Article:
You do not need a lawyer to draft a will in Louisiana. A valid will is a statement of your wishes that conforms to the laws of your state. You can write your own will or go through FindLaw’s simple online process to create your will.

FindLaw is not a law firm, and the forms are not a substitute for the advice or services of an attorney. If you have specific concerns about your will, consider contacting a Louisiana estate planning lawyer to review your document.

As your circumstances change, you may want to change your executor, guardian, or beneficiaries. You can change your will by revoking it and drafting a new one. The benefit of using FindLaw is that we save your will. So, if you ever need to make a change, simply update the document, and have two witnesses and a notary witness your signatures on the new will.

Louisiana has strict requirements for executing a will. First, you must be able to sign your name, read, and are physically able to do both. Second, you must sign in front of two competent witnesses and a notary. Third, you must acknowledge to them that this is your testament. Then you must sign your will at the end and on each separate page of the will.

Louisiana has laws regarding “forced heirs.” In Louisiana, you cannot disinherit children under the age of 23 or adult children with mental or physical disabilities such that they cannot support themselves. If you have forced heirs, you must give a portion of your estate to those children. However, any portion given to a forced heir is subject to your spouse’s life estate or “usufruct.”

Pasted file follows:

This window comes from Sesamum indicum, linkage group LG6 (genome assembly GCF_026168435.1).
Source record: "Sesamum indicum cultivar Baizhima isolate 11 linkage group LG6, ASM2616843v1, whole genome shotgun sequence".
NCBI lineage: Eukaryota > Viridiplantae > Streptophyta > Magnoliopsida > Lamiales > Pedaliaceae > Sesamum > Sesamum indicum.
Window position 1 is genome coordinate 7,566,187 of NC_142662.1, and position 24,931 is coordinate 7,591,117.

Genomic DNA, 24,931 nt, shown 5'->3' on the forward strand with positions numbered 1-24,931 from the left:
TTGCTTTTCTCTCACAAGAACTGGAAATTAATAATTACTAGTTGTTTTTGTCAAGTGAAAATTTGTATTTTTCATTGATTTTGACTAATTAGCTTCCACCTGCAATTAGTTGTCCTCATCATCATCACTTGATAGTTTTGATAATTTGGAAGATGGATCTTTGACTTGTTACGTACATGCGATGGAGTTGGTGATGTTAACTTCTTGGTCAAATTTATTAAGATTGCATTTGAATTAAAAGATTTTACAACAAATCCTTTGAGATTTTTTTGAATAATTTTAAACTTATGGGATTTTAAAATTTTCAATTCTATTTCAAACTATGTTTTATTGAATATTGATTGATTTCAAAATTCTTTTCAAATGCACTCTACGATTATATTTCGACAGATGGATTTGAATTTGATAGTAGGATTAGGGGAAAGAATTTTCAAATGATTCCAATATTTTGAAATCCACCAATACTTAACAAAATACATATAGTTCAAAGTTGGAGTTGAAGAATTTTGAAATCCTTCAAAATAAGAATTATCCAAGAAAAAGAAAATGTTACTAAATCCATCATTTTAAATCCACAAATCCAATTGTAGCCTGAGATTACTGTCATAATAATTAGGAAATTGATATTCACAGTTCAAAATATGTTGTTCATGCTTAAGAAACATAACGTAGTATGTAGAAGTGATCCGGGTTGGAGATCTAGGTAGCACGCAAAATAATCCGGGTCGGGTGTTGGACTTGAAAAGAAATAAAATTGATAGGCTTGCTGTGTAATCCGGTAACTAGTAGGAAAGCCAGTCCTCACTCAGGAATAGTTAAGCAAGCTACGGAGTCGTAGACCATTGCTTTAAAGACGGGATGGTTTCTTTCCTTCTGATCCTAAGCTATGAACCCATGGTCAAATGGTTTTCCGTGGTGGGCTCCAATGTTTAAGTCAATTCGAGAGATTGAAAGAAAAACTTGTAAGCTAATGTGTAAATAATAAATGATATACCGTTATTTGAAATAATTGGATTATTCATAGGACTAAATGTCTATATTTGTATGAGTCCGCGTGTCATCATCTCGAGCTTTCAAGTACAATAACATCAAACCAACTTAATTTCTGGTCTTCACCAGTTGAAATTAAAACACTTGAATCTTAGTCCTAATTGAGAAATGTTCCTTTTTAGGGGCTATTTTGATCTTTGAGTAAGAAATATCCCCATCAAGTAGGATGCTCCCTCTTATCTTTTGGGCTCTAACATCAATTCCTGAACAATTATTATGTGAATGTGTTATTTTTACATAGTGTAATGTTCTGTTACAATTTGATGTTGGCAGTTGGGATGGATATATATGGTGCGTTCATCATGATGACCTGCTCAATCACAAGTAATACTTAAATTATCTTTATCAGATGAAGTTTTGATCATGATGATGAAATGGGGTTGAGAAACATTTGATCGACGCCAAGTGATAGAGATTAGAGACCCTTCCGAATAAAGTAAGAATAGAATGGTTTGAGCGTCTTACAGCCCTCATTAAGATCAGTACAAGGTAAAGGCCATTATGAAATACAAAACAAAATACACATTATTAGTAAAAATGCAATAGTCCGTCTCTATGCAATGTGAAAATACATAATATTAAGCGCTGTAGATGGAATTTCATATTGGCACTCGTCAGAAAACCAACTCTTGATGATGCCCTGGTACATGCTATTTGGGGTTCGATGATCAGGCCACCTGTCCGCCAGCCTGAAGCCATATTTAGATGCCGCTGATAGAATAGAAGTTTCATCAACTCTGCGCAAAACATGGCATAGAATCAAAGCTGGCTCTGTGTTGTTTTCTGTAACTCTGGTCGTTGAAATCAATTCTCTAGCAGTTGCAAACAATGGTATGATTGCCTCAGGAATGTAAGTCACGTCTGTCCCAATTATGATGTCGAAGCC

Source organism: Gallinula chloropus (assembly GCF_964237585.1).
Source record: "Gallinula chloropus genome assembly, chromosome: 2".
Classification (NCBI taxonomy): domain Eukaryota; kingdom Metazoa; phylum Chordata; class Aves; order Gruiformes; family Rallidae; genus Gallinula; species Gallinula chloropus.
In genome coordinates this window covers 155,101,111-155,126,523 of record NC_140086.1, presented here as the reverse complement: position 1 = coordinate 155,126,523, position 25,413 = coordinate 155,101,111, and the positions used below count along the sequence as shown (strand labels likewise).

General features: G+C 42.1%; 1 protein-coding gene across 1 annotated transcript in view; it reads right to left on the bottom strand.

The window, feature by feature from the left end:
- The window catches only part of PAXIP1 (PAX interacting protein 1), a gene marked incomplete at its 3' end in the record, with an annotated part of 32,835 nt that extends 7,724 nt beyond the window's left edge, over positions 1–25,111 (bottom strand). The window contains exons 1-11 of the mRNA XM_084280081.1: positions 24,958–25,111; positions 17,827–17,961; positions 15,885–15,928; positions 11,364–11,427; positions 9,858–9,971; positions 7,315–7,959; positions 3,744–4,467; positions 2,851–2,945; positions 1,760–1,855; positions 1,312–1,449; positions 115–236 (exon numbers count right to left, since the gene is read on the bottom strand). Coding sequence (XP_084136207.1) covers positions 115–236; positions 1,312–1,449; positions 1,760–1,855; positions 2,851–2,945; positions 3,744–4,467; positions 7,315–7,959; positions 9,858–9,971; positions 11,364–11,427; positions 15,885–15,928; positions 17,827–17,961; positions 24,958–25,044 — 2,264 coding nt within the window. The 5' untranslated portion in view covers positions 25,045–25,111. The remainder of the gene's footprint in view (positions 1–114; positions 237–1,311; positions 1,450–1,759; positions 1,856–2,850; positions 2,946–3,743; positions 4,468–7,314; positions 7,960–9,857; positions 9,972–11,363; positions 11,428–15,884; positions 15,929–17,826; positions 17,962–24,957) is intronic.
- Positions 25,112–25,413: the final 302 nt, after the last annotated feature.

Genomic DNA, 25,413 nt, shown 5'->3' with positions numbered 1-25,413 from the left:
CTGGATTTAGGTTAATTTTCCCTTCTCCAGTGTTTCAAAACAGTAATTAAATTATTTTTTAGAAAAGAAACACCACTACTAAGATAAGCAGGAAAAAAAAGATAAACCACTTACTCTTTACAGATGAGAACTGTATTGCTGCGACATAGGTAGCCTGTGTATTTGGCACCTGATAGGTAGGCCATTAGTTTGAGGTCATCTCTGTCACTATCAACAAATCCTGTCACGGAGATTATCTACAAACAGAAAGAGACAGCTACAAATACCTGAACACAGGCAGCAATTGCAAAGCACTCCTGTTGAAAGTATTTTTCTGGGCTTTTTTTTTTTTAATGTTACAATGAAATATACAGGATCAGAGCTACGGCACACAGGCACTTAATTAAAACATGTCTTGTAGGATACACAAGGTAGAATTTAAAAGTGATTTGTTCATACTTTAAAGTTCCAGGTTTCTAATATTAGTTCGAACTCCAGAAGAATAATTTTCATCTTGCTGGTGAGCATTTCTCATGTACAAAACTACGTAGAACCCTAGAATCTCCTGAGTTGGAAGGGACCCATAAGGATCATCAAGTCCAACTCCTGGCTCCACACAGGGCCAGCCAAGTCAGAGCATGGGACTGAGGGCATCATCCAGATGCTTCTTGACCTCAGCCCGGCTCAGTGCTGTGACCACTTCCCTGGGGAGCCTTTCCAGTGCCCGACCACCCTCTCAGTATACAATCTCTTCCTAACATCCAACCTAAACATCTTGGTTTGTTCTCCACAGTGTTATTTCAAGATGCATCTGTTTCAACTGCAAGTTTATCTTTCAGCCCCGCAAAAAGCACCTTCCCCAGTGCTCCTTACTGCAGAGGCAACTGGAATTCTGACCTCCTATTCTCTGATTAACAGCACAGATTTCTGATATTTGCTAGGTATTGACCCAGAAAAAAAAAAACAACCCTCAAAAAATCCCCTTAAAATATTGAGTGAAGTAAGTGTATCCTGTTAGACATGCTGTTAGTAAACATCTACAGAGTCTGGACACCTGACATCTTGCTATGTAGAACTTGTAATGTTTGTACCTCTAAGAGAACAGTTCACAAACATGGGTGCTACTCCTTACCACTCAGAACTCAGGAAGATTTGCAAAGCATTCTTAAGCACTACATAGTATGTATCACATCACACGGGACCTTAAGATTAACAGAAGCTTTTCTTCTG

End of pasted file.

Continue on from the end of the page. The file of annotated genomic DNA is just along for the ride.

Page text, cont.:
While a will is essential, it is only part of a complete estate plan in Louisiana. In addition, you should plan for what will happen if you can’t make financial or medical decisions due to an extended illness or incapacity.

power of attorney, called a mandate in Louisiana, is a document that gives your agent, or mandatary, the authority to manage your finances and your property.

medical power of attorney, or health care power of attorney in Louisiana, allows you to name an agent to make medical decisions for you.

An advance directive, also called a living will, appoints a healthcare agent to follow your wishes for end-of-life care.

What our customers have to say

See why customers rely on us

  • Shane

    “I valued the easy-to-navigate layouts and the clean design of the forms. The price was the lowest I could find.”

  • Kat

    “FindLaw helps you fill in the blanks and produce a written doc per your state laws. All you need to do is sign and have it notarized. How easy!”

  • Paul

    “FindLaw’s website was extremely easy to navigate! It walks you through all the questions you need to answer – very simply. And the price point was excellent. Highly recommend!”

Want an attorney to review your will?

Contact an experienced estate planning lawyer near you.